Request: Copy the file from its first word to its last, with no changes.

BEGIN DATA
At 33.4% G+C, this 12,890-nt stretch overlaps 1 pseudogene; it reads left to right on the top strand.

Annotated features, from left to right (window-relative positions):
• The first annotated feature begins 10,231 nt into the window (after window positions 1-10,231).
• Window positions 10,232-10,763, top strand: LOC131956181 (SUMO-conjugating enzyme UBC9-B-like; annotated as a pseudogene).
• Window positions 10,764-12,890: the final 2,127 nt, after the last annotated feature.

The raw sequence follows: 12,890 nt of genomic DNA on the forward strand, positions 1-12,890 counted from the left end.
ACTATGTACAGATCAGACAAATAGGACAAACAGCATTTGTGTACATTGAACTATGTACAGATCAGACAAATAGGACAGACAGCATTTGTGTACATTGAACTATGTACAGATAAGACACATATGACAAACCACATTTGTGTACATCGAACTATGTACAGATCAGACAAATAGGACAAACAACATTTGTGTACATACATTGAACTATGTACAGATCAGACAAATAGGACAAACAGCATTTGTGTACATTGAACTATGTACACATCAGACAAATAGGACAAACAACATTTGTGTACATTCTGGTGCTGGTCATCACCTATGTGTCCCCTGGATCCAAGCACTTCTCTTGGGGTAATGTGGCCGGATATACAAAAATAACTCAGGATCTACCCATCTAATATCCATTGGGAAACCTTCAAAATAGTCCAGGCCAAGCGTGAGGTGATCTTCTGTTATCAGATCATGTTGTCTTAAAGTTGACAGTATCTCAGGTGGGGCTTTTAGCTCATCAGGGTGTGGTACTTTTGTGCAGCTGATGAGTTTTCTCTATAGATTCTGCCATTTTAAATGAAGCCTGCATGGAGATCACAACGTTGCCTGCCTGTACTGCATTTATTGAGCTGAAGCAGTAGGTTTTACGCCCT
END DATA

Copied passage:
At 33.4% G+C, this 12,890-nt stretch overlaps 1 pseudogene; it reads left to right on the top strand.

Annotated features, from left to right (window-relative positions):
• The first annotated feature begins 10,231 nt into the window (after window positions 1-10,231).
• Window positions 10,232-10,763, top strand: LOC131956181 (SUMO-conjugating enzyme UBC9-B-like; annotated as a pseudogene).
• Window positions 10,764-12,890: the final 2,127 nt, after the last annotated feature.

The raw sequence follows: 12,890 nt of genomic DNA on the forward strand, positions 1-12,890 counted from the left end.
ACTATGTACAGATCAGACAAATAGGACAAACAGCATTTGTGTACATTGAACTATGTACAGATCAGACAAATAGGACAGACAGCATTTGTGTACATTGAACTATGTACAGATAAGACACATATGACAAACCACATTTGTGTACATCGAACTATGTACAGATCAGACAAATAGGACAAACAACATTTGTGTACATACATTGAACTATGTACAGATCAGACAAATAGGACAAACAGCATTTGTGTACATTGAACTATGTACACATCAGACAAATAGGACAAACAACATTTGTGTACATTCTGGTGCTGGTCATCACCTATGTGTCCCCTGGATCCAAGCACTTCTCTTGGGGTAATGTGGCCGGATATACAAAAATAACTCAGGATCTACCCATCTAATATCCATTGGGAAACCTTCAAAATAGTCCAGGCCAAGCGTGAGGTGATCTTCTGTTATCAGATCATGTTGTCTTAAAGTTGACAGTATCTCAGGTGGGGCTTTTAGCTCATCAGGGTGTGGTACTTTTGTGCAGCTGATGAGTTTTCTCTATAGATTCTGCCATTTTAAATGAAGCCTGCATGGAGATCACAACGTTGCCTGCCTGTACTGCATTTATTGAGCTGAAGCAGTAGGTTTTACGCCCT